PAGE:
Because it is stupid! A grown-ass woman in a giant bird costume on stilts! It’s also non-human, which very much appeals to the little fire inside of me. It’s also one of my favorite costumes to wear. It was born 2 summers ago for Paperhand Puppet Intervention’s “In the Heart of the Fire”. It was my first summer with them and I told the artistic directors I wanted to flip around and shit. They said okay, dope. You gonna be a Phoenix rising from the ashes. They trusted me to bring this character to life. It’s special to me.
I LOVE the Phoenix Rising element- that is imagery we all need right now. Please tell us about the costumer/puppeteer and any other creative individuals’ roles in this endeavor.
The costume belongs to Paperhand Puppet Intervention. The clothing was made by Ginger Lipscomb who is still my go to wizard seamstress and stream of creative consciousness sounding board. I believe the Bird head itself was made by Jan Burger. But the upkeep and troubleshooting with the head is by puppetmaster Gretchen Adracie. Typically whenever I have a bird brained idea, I also run it by Jennie Kuehl who keeps me level headed about the logistics and probability of the idea.
Please share the most touching, moving, and or heart-breaking experiences you’ve had as you bring joy to folks via your avian adventures. When I say heart-breaking I don't necessarily mean sad, but rather, something that busts our hearts so open that we are forced to drop our “composed”- almost, less human, less real selves.
Every day has been heart-exploding! Every Birdgram has brought me sore cheeks from smiling so much. Today I danced around a neighborhood and a gaggle of kids kept their distance from me, and one another, as they followed me around for an entire half hour dancing their wee hearts out with me. I surprised an elderly woman with a Birdgram and when she came outside of her house and saw me, she screamed in excitement. A parent messaged me today (I visited their house 3 days ago) and said their family was still talking about it.
Anecdotes like these are SO awesome- thank you for that. I remember how deeply happy old Aloft’s El Circo Cheapo used to make me feel - it was my secret “happy place” for several years, so I can relate to that feeling of seeing a performance and feeling it nourish your soul, keep you moving forward.
I will always remember your stilt dancing segue in our circus program graduation show: “you ain’t a-nuthin’ ‘bout a hound dog!....”
Hah! Oh I cringe thinking of that performance!
Kristina had worked so hard to choreograph something else with me and last minute, I decided to wiggle around to Elvis without telling her. I am still sorry!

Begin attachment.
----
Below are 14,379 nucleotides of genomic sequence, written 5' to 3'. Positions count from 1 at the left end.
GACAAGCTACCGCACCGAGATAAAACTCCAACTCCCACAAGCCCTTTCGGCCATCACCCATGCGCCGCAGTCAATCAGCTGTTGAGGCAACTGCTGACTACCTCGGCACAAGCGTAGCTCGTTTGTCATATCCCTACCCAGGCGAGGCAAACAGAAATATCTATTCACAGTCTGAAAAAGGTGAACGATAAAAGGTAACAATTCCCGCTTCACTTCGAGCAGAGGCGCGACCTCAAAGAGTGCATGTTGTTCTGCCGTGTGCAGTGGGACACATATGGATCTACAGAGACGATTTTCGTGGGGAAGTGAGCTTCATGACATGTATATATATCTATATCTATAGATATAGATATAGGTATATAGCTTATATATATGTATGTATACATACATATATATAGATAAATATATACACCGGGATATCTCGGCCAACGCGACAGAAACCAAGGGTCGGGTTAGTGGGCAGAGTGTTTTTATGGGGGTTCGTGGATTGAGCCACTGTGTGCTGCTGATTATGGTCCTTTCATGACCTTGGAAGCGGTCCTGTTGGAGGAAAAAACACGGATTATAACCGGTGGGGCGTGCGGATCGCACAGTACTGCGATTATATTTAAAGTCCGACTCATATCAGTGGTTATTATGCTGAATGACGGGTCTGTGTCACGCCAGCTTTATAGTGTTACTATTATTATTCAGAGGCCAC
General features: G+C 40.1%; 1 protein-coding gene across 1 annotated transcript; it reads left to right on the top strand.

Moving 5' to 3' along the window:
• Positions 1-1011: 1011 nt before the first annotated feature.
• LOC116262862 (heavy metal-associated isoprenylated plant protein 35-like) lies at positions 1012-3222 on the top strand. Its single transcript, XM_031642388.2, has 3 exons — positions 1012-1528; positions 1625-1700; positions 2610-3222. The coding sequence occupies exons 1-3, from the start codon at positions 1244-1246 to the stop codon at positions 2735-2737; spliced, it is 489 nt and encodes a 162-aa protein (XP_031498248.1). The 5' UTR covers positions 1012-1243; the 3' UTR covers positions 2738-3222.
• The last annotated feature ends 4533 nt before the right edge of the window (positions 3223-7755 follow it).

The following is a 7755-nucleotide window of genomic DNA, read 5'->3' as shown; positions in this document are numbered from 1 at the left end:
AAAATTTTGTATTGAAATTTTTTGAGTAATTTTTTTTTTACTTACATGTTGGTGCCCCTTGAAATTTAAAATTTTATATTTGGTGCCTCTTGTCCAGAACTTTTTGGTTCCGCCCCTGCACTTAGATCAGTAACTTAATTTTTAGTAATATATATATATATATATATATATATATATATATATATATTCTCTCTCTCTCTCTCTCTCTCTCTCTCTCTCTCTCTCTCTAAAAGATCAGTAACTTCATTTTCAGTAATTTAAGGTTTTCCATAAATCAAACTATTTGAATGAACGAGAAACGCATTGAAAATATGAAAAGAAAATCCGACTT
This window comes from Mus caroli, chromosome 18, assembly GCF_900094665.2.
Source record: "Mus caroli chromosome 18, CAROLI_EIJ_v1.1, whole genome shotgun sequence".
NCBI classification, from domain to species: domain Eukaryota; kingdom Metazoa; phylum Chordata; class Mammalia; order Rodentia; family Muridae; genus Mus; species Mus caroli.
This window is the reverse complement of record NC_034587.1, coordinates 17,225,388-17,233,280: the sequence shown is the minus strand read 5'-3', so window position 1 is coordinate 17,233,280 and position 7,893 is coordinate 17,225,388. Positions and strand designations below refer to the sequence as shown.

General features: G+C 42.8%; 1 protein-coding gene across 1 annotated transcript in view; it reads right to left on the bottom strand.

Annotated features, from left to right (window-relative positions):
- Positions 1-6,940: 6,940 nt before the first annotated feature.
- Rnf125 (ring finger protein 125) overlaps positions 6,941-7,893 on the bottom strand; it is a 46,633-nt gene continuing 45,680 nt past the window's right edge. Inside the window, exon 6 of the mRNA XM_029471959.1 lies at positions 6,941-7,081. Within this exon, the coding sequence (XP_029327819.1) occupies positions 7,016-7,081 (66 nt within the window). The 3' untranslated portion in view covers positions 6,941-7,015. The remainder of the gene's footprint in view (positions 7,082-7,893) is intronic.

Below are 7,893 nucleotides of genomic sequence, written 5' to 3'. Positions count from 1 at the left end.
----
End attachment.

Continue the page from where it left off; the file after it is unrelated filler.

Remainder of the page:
I am thrilled and inspired by what you’re doing with your circus skills. What advice do you have for folks who may be struggling as they are forced to re-write their stories about themselves, their careers, “who” or what they are now, post-pandemic?
If there’s one thing I have learned, you can’t force anything, even with a dang pandemic in your face. The entirety of circus school was me trying to force myself to be a type of artist I’m not. Even then, I was not open minded enough and mature to take advantage of what all was offered to me. I thought I knew what I wanted to be and wrote off anything that didn’t fit in that box. IDIOT. It took me years to sort out who I am as an artist and I am still working through that. Now more than ever you have to turn off that inner critic and stop killing ideas before they even start. I think we have to tune out all of the noise. Turn off all of the “I should be…” and REALLY shift focus inward. What do you truly want to be doing? What feels right? We all know when we force it. The product ends up like crap.
This is all easier said than done. But why are you an artist if you don’t like what you are doing? Do something that feels good. Start there. No matter how big or small. For me, I am happiest wiggling around on my stilts and being the biggest idiot in the room.
Your wry sense of humor got me through some of my roughest days while I was in circus school. And now you’re bringing so much joy and levity to folks around you, and more importantly (‘cuz it starts with one’s self), YOU. Any suggestions for folks on how to stop any “stinking thinking”, or thoughts that just make us feel crappy, from taking over?
Get a support system. Therapy, books, friends, routines- whatever. We are conditioned that we are not good enough, there is always something to work on. Shut that shit down. Unravel that deep conditioning and the strongly rooted notion of what “productive” is. For me, I manage it with herbal tinctures to keep my chemicals balanced, a therapist, and a personal mental practice. Absolutely everyone is different. I also have a list of go to movies and books that will make me laugh. “Good Burger” is a classic. Never forget that. Laughing can release some of that surface level tension that then allows you to dig deeper if you want.
What’s the best song you’ve bird-grammed to? Least fave? Name a song you just WISH someone would request a dance to.
My all time favorite is a Jock Jams Mega Mix that was a part of our pre-show music when I worked for Aerial Angels. I love the 90s, I am a sucker for cheesy, but that song holds a lot of memories for me too. Shake your tail feather to this.
My least favorite so far has been “In da Club” by 50 cent for many many reasons. (author's note: that is one of my FAVE songs to decorate cakes to!)
I am absolutely just waiting for someone to request the A and B side extended version of “Stairway to Heaven” as a joke but I will certainly do that.
I have zero problem with acting a fool for that long.
So there you have it folks. Next time I feel my feathers getting ruffled by news of what the hordes of wealth-hoarders among us have done, I'm going to give that negative angry mindset the bird, and dance. And hopefully find that resourceful mindset where I can help create something that helps us all emerge from this catastrophe a better-prepared, more compassionate, and stronger community. If you're in NC, Hire The Bird, or show your support here.